The Chinese sometimes refer to the snake as the little dragon, perhaps because of the similarities between the snake and the mythical beast.
In fact, Chinese people have a mixed and complicated view about the snake. This is reflected in many legends, myths and worshipping practices.
On one hand, the snake is regarded as evil, representing malevolence and cattiness. On the other hand, it is seen as a mysterious creature, symbolising acumen, divination, auspiciousness, honour, wisdom and strength.
The youngest snake people are those born in the year of 2013. People born under this sign are believed to have a good temper and a skill at communicating but say little. They possess gracious morality and great wisdom. They are usually financially secure and do not have to worry about money. They have tremendous sympathy for others and often take action to help their fellow human beings.
In life they are determined to accomplished their goals and hate to fail. Although they look calm on the surface, they are intense and passionate. They have a rich source of inspiration and understand themselves well. They are also said to be people of great perception.
Meanwhile, they are likely to be jealous and suspicious. They should be cautious about what they discuss with others, as it might cause them to lose friendship and opportunities. They tend to overdo things. They prefer to rely on themselves and have doubts about other people's judgement. They are courteous with polite manners, but they can be headstrong. They are fickle and often have problems in relationships or marriage.
There are many famous individuals born in the Year of the Snake. Amongst them are Elizabeth I, Abraham Lincoln, Mahatma Gandhi, Martin Luther King, Charles Darwin, Picasso, and Mao Zedong.
Idioms & phrases
There are many Chinese phrases containing the snake character (蛇). However a great number have somewhat negative and even derogatory meanings.
In western culture the snake may be seen as something that can’t be trusted as in the phrase “a snake in the grass”. In Chinese they talk about dǎ cǎo jīng shé (打草惊蛇, lit. beat grass scare snake) a metaphor which means to act rashly and alert the enemy.
While there are some connections to the dragon, the snake is seen as somewhat inferior to the mythical beast. This is reflected in the idiom lóng shé hùn zá (龙蛇混杂, lit. dragons and snakes jumble together), and describes a mixture of good and bad people.
However, the dragon cannot uphold its favourable position all the time, especially when, as an outsider, it has to face local bullies and villains. In Chinese they may say dì tóu shé (地头蛇, lit. local head snake). Thus comes the popular phrase qiáng lóng bù yā dì tóu shé (强龙不压地头蛇, lit. strong dragon not suppress local head snake). This long idiom means a dragon from outside finds it hard to control a snake in its old haunt, suggesting powerful outsiders can hardly afford to neglect local bullies.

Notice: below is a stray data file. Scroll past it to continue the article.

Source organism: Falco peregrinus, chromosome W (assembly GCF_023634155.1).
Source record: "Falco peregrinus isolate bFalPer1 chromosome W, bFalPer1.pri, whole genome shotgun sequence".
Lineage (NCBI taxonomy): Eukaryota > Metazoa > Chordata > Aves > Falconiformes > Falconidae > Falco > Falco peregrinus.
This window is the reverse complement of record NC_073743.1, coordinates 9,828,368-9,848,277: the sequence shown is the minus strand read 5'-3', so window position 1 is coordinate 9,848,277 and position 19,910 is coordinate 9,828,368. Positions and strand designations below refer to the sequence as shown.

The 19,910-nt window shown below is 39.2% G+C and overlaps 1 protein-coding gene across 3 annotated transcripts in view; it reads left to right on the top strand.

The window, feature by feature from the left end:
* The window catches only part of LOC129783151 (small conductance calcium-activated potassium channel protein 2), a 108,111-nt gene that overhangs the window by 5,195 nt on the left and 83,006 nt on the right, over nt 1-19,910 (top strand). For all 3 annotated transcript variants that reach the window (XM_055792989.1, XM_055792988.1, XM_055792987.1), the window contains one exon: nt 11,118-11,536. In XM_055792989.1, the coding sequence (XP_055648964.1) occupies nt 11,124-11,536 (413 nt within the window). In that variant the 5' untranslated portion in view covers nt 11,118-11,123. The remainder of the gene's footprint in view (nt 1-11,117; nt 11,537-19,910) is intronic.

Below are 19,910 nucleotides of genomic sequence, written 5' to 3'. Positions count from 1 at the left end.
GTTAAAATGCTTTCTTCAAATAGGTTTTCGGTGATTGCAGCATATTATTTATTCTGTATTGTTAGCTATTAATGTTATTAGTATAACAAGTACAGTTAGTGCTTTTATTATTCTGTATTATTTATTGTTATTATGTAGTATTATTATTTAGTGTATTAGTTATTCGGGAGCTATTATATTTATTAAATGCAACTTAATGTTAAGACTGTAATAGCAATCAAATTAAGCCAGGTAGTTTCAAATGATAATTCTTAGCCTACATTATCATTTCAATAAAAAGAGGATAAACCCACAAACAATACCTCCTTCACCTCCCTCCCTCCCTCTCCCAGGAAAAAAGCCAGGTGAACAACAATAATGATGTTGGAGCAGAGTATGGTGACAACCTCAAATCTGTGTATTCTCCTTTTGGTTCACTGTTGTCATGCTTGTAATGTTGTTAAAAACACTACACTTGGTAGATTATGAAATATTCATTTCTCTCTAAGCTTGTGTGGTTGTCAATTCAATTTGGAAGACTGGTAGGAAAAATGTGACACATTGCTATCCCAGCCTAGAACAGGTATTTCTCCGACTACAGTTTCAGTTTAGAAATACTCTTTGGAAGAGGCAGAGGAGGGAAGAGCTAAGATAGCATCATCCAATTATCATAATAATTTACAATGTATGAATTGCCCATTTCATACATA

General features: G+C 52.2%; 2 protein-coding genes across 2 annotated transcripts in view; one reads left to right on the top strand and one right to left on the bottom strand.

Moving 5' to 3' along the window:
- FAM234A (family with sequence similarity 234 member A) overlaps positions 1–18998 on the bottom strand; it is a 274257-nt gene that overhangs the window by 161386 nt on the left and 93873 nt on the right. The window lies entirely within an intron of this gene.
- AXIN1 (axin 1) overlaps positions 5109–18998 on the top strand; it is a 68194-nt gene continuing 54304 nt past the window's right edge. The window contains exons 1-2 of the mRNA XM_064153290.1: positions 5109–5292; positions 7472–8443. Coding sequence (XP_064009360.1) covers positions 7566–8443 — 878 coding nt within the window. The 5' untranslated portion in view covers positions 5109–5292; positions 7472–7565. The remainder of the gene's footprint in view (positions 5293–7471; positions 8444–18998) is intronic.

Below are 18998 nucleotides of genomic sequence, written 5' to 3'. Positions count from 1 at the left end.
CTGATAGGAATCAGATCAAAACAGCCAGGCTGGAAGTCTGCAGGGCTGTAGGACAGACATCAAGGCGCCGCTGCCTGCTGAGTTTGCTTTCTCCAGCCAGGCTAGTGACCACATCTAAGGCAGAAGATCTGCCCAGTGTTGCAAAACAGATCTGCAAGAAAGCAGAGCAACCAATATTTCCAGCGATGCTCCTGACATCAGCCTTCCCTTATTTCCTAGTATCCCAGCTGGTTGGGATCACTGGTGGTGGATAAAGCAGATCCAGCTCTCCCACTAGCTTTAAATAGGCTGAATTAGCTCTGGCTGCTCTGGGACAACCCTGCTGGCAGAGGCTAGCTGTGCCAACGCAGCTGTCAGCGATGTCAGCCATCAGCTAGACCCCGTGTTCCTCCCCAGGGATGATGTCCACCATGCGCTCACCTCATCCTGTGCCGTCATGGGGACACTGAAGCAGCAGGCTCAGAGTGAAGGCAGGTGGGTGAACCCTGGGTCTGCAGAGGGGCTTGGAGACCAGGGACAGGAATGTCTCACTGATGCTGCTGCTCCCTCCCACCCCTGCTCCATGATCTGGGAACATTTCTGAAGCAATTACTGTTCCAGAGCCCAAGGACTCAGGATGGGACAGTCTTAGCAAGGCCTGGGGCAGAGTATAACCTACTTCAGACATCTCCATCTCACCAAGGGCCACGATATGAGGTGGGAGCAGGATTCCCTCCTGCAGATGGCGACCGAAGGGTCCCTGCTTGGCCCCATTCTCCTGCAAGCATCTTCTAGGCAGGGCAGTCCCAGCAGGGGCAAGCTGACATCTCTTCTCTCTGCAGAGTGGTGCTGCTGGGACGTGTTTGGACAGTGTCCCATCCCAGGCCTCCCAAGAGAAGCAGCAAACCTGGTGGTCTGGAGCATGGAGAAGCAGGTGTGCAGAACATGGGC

There are many phrases which blatantly describe the snake as evil. One such phrase is fó kǒu shé xīn (佛口蛇心, lit. having the mouth of the Buddha, but the heart of a snake) which means to disguise evil intention with pretty words.
Shé xiē xīn cháng (蛇蝎心肠, lit. snake scorpion heart intestine) refers to evil as having the state of mind of snakes and scorpions. Niú guǐ shé shén ( 牛鬼蛇神, lit. ghosts with an ox’s head and gods with a snake’s body) refers to all kinds of evil people.
Shé kǒu fēng zhēn (蛇口蜂针, lit. snake mouth bee needle) could be used to describe evil words or methods while shé méi shǔ yǎn (蛇眉鼠眼, lit. snake eyebrows, rat eyes) might be uttered to describe individuals with an evil appearance.
This is perhaps reflected by the popular gambling term “snake eyes”, much used in the west. It refers to the outcome of rolling the dice in a game and getting only one pip on each die. The pair of pips resembles a pair of eyes, which is appended to the term “snake” because of the long-standing association of this word with treachery and betrayal.
“Three snakes and seven rats”, or sān shé qī shǔ (三蛇七鼠) in Chinese, refers to a great number of people or things which cause harm or damage.
Another often used idiom is huà shé tiān zú (画蛇添足, lit. draw snake, add feet) which means to improve something which is already perfect but end up spoiling it. Its English equivalent might be to gild the lily.
To end is another idiom rén xīn bù zú shé tūn xiàng (人心不足蛇吞象) which likens people who are greedy to a snake which wants to eat an elephant.